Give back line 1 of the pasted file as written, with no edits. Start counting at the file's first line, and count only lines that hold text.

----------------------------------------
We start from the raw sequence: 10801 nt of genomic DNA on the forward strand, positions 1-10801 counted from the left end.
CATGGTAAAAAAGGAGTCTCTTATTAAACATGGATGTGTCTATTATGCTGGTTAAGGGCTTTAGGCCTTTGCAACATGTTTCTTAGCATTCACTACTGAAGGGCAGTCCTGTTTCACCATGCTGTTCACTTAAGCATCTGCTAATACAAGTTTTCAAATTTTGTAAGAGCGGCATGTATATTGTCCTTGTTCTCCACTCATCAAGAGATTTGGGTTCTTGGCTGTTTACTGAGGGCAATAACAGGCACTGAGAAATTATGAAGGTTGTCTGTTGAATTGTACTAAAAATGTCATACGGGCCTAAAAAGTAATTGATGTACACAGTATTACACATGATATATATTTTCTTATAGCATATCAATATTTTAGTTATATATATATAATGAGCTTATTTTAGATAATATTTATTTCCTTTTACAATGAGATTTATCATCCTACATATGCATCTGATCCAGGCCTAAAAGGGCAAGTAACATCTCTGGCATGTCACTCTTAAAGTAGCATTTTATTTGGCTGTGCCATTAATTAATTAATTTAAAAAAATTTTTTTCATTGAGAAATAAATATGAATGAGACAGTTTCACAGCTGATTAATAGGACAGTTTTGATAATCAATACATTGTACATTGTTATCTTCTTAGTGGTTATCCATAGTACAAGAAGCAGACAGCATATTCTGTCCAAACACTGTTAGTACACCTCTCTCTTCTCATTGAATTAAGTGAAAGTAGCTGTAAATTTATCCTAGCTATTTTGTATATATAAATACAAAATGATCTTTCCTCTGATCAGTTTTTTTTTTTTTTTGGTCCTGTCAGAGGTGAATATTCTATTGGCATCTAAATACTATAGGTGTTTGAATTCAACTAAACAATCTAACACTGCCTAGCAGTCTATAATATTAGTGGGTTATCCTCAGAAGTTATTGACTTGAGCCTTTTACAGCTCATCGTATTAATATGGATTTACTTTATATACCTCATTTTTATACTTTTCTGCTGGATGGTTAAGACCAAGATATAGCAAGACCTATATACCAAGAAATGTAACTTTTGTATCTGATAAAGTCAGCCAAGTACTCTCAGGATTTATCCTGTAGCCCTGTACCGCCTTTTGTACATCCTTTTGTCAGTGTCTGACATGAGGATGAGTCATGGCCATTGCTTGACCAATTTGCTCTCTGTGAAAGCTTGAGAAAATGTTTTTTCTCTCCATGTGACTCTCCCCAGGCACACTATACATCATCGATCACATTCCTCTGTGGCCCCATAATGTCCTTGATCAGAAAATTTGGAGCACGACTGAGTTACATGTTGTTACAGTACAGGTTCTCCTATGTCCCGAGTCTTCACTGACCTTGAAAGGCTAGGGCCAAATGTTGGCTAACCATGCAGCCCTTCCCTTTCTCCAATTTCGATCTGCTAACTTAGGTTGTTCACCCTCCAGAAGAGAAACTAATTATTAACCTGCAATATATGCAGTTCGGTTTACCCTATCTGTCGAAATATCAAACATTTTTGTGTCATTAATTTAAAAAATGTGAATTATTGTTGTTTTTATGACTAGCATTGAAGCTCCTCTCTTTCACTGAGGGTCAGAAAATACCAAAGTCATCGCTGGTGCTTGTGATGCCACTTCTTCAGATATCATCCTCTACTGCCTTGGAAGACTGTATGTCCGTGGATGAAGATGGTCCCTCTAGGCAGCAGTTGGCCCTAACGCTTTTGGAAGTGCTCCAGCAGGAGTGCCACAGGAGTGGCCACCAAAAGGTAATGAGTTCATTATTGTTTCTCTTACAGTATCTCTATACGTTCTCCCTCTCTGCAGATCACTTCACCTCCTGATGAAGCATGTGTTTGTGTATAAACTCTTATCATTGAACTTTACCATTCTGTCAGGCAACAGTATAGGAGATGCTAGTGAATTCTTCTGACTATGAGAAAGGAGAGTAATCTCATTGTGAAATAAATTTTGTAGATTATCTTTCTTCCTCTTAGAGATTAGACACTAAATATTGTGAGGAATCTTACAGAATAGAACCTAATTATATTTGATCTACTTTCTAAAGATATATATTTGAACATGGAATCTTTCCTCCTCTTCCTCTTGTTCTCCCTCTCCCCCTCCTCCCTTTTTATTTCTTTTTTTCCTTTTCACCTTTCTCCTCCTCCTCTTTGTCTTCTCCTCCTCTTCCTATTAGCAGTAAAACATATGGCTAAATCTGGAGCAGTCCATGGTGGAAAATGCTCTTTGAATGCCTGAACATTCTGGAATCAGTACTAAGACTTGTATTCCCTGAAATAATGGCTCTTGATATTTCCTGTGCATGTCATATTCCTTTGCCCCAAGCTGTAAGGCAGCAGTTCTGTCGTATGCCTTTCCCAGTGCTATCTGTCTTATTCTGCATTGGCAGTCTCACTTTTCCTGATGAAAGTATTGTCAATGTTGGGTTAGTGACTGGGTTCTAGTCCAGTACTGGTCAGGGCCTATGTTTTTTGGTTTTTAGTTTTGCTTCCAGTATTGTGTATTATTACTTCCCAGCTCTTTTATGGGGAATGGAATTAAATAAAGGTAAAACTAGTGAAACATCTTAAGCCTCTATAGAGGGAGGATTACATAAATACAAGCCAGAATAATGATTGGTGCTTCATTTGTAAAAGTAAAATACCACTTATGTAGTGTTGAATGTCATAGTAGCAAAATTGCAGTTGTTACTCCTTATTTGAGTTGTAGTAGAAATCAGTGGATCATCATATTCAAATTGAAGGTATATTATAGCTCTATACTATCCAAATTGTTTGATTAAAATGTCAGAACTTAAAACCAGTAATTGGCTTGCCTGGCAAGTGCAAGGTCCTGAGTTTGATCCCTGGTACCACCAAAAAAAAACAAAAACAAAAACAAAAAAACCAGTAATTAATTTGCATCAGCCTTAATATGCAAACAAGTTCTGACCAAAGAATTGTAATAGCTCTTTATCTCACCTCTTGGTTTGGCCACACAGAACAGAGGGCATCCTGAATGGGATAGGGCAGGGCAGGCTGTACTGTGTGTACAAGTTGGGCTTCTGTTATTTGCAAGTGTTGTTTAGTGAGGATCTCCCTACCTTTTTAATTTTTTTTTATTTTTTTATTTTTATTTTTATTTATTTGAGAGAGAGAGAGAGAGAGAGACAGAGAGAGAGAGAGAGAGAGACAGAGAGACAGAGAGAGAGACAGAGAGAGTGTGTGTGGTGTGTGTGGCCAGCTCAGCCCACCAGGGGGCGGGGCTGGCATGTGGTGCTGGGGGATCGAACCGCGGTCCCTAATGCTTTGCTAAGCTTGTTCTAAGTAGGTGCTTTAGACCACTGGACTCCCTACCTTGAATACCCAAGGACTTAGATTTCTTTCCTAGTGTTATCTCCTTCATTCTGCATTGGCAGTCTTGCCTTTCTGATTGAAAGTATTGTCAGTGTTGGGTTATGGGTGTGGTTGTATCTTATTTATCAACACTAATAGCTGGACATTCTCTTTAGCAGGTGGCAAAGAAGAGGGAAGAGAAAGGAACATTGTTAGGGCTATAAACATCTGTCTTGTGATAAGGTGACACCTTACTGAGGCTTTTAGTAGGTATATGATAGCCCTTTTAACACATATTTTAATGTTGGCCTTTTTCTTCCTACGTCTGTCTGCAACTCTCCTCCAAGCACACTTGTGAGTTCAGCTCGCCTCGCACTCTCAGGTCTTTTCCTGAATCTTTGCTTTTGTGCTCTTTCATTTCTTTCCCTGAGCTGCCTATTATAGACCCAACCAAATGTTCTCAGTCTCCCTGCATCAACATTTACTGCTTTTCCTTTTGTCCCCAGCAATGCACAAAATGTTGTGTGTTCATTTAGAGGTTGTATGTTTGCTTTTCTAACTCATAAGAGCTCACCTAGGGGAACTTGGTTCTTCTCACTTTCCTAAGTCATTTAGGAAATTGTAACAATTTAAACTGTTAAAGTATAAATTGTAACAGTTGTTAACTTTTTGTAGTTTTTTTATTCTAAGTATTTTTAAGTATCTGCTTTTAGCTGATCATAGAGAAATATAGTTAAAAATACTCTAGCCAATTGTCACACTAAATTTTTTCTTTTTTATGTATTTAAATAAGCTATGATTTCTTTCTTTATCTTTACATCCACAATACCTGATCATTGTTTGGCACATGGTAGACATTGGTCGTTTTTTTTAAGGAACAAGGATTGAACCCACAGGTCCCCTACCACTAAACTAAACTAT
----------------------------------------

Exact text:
We start from the raw sequence: 10801 nt of genomic DNA on the forward strand, positions 1-10801 counted from the left end.